A Snippet From Maureen Dowd
Never ask a guy who's in a bubble if he's in a bubble. He can't answer. 'Cause he's in a bubble.
But the NBC anchor Brian Williams gamely gave it a shot, showing the president the Newsweek cover picturing him trapped in a bubble. "This says you're in a bubble," Brian told W. "You have a very small circle of advisers now. Is that true? Do you feel in a bubble?"
"No, I don't feel in a bubble," Bubble Boy replied, unable to see the bubble because he's in it. "I feel like I'm getting really good advice from very capable people and that people from all walks of life have informed me and informed those who advise me." He added, "I'm very aware of what's going on." He swiftly contradicted himself by admitting that "this is the first time I'm seeing this magazine" - his version of his dad's Newsweek "Wimp Factor" cover - and that he doesn't read newsmagazines....
Brian struggled to learn whether W. read anything except one-page memos.
Talking about his mom, Bubble Boy returned to the idea of the bubble: "If I'm in a bubble, well, if there is such thing as a bubble, she's the one who can penetrate it." "I'll tell the guys at Newsweek," the anchor said impishly. "Is that who put the bubble story?" W. asked. First he didn't know about it, and now he's forgotten it already?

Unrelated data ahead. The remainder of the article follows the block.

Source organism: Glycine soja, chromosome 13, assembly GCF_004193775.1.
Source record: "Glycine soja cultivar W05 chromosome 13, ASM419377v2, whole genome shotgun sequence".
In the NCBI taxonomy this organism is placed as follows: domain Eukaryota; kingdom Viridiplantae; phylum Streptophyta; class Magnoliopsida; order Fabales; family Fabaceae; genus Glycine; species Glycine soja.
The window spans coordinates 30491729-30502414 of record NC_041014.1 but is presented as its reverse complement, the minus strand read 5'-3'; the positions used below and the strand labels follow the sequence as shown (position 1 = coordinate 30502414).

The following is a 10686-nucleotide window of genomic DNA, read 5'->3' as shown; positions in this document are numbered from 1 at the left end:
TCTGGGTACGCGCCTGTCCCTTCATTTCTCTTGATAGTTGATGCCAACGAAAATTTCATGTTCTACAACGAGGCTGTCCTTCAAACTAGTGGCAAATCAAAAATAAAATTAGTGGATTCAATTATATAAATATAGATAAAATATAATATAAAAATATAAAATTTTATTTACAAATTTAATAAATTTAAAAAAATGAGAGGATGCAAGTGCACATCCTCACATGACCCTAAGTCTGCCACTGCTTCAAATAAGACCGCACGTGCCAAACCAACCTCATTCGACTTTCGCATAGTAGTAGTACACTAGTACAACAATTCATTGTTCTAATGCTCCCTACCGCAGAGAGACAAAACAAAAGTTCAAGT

That's the alluring, memory-cleansing beauty of the bubble. The idea that W. is getting good advice from very capable people is silly - administration officials have blown it on everything from the occupation and natural disasters to torture.
In the bubble, they can torture while saying they don't. They can pretend that Iraqi forces are stronger than they are. They can try to frighten people with talk of Al Qaeda's dream of a new Islamic caliphate - their latest attempt to scare Americans into supporting the war they ginned up.
"Whether or not it needed to happen," the president told the anchor, "I'm still convinced it needed to happen." The Bubble Boy can even contradict himself and not notice....
W.'s contention that he's informed by people from all walks of life is a joke, as is his wacky assertion that he can "reach out" to the public more than Abraham Lincoln because he has Air Force One.
Lincoln actually went to the front in his war, with Minie balls whizzing by. No phony turkey for him. The president may fly over all walks of life in Air Force One or drive by them and hide behind dark-tinted windows.
In his bubble, he floats through a comforting world of doting women, respectful military audiences, loyal Republican donors and screened partisan groups - with protesters, Democrats, journalists, critics and coffins of dead soldiers kept at bay.
The president's bubble requires constant care. It's not easy to keep out huge tragedies like Katrina, or flawed policies like Iraq. As Newsweek noted, a foreign diplomat "was startled when Secretary of State Rice warned him not to lay bad news on the president. 'Don't upset him,' she said..."
Don't upset him? Is that what things have come to?
Why is our nation (and apparently our cabinet) walking on eggshells to protect this stupid little alkie tyrant from having temper tantrums?
Condi sounds like an indulgent mommy. "Don't upset our little Georgie, he has some teensy weensy anger issues."
Bubble Boy is a bitchy little punk. Can you imagine working for this guy?
I wish his ass-kissing cabinet would intentionally try to piss him off and place bets on the exact date of his implosion. They may as well; their association with him has forever branded them as creepy losers.
And I hope if the implosion occurs, it's televised. On Fox News.